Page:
As an educational organization, we do presentations for the general public, known as a “demos.” We do demos for schools and scouting groups; cons and cultural events. The types of demonstrations may depend on the venue, but generally can include, but are not limited to, medieval martial arts (armored combat, rapier combat), calligraphy & illumination, fiber arts, music & dance, heraldry, clothing, everyday objects and more.
Below are just some of the things you might see at a demo, all made by our local members. The projects below are not items for sale, however, we would love to help you learn how to make them! If you are interested in learning more about what we do, or if you would like to request a demo, please email email@example.com. You can also like our Facebook Page to be notified of upcoming events and activities.
by Baroness Zubeydah al-Badawiyyah
Court Barony Scroll
by Lady Francesca di Lucca
Inspired primarily from two pieces, the first,”A bull paying homage to Mevlana” an Ottoman miniature from Mevlana Rumi’s Memoirs (The Bright Stars of Legendary Life Stories) by Sevakib-I Menakib, manuscript, Turkey 16th Century. This piece was initially suggested because our King at the time had an Ottoman persona and Sir Geoffrey’s arms included a bull. Once that became the centerpiece of the scroll I began searching for other Turkish or Ottoman pieces to inspire the rest of the decoration. I found ‘The Khamsah of Nizami’ 1539-1543. There are many beautiful illuminations in this book, and I pulled several of those together to create this piece. The piece was done with gouche, gold leaf, ink, pencil and bristol paper. I spent approximately 50 hours creating the piece from research to completion. Thomas de Groet did the calligraphy in a faux arabic script.
Queen’s Blade of Honor scroll
by Francesca di Lucca
This piece was created for Her Majesty Christyana Lambrecht, and based off of ‘The London Hours of William Lord Hastings’ circa 1480. A book of hours contains the prayers traditionally said at the canonical hours of the day, and was especially popular during the Middle Ages. These books provide lots of great inspiration for artists as they usually contain lots of illuminations. The piece was done with gouche, shell gold, ink, pencil and bristol paper. I spent approximately 40 hours creating the piece from research to completion. Thomas de Groet did the calligraphy in a batarde script.
Embroidered Medieval Pouch
by Lady Antonia Valsolani
This embroidery project is a pouch made using tent stitch and plaited braid stitch. The embroidered fabric is light green linen, and the back of the pouch is dark blue linen. The lining of the pouch is blue silk. The tent stitched flowers and butterfly are done in 2 strands of cotton embroidery floss. The plaited braid stems are worked in faux gold thread. Inspiration for the motifs was drawn from later period extant examples of embroidered pouches and pin cushions.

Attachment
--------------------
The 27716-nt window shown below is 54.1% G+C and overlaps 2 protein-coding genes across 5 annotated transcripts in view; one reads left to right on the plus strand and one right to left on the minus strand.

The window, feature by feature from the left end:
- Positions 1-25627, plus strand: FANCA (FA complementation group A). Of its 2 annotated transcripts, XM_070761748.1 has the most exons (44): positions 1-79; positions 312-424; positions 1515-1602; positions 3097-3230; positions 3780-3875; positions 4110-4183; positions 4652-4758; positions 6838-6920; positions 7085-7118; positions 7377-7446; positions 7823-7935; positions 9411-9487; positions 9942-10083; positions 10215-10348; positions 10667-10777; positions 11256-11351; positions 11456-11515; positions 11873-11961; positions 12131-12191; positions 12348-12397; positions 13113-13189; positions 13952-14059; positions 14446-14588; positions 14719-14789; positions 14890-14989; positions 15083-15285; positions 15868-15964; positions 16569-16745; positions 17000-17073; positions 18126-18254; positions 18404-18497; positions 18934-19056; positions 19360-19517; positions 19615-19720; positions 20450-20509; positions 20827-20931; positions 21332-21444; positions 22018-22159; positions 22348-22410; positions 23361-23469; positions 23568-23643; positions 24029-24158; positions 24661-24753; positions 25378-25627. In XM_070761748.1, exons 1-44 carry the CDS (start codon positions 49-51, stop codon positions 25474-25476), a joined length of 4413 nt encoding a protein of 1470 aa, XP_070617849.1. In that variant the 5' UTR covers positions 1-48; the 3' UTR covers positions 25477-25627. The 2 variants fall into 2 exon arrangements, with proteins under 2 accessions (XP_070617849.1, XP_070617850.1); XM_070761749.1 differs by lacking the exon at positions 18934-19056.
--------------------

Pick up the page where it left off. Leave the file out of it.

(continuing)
Examples of carding and spinning through history
Handspun Wool Scarf
by Honorable Lady Debroa bat Yosef
Creating fabric by Nalbinding is a technique that predates knitting and crochet. Instead of a hook or pair of needles, it uses a long triangular needle and wool yarn. Because of the fact that relatively short lengths of yarn are used, it’s almost necessary that the yarn be of wool since wool felts, which is the method utilized for connecting the lengths of yarn in order to continue working. The technique for creating fabric is normally associated with the Norse but has also been found in ruins of other cultures. The good thing about the way that fabric is created is that should a thread get broken, it will not ravel. The bad thing about Nalbinding is that should a mistake be made in the pattern, it will not ravel.
The Beast started off as a practice piece when I first learned the Coptic stitch of Nalbinding at an SCA event. It’s a full-circle shawl, beginning with the white medallion in the center. I started off using small skeins of wool created when taking workshops and trying different wools. When I ran out of tiny skeins I began pulling out from my stash the small skeins from spinning and dyeing workshops. Before long I was digging out small orphan skeins. When I ran out of small orphan skeins, I started having to pull out from my stash the larger orphan skeins. Before long I was scrounging for more skeins and other colors. As the years progressed (4 in total), I had used up the orphans and was searching for small batches of yarns. There are natural colors and dyed yarns of natural colors and dyes obtained from other sources, including the overdye from a fabric used to make a court dress. The four years involved in making the Beast does not include the time involved in processing the wools, the spinning or dyeing. The Beast has been one of my most practical items, used for many purposes including shawl, blanket, booster seat, chair cover and cushion.
by Master Beorhtlic Folcwineson
Project in progress
Ivory Pelican medallion
by Master Beorhtlic Folcwinesone
Carving in the style of the Bambug Casket dating to about 975 CE. Material used was recovered elephant ivory, carved with a rotary tool.
Icon of Logos Emmanuel
by Lord Matthew MacGilleFhaoláin
Egg tempera and gilding on wood panel. This icon was painted using traditional methods and materials that date back to the first century. This style of art, known to medieval Europeans as the “maniera greca”, or “Greek Style”, dominated western Europe from the 5th-15th century.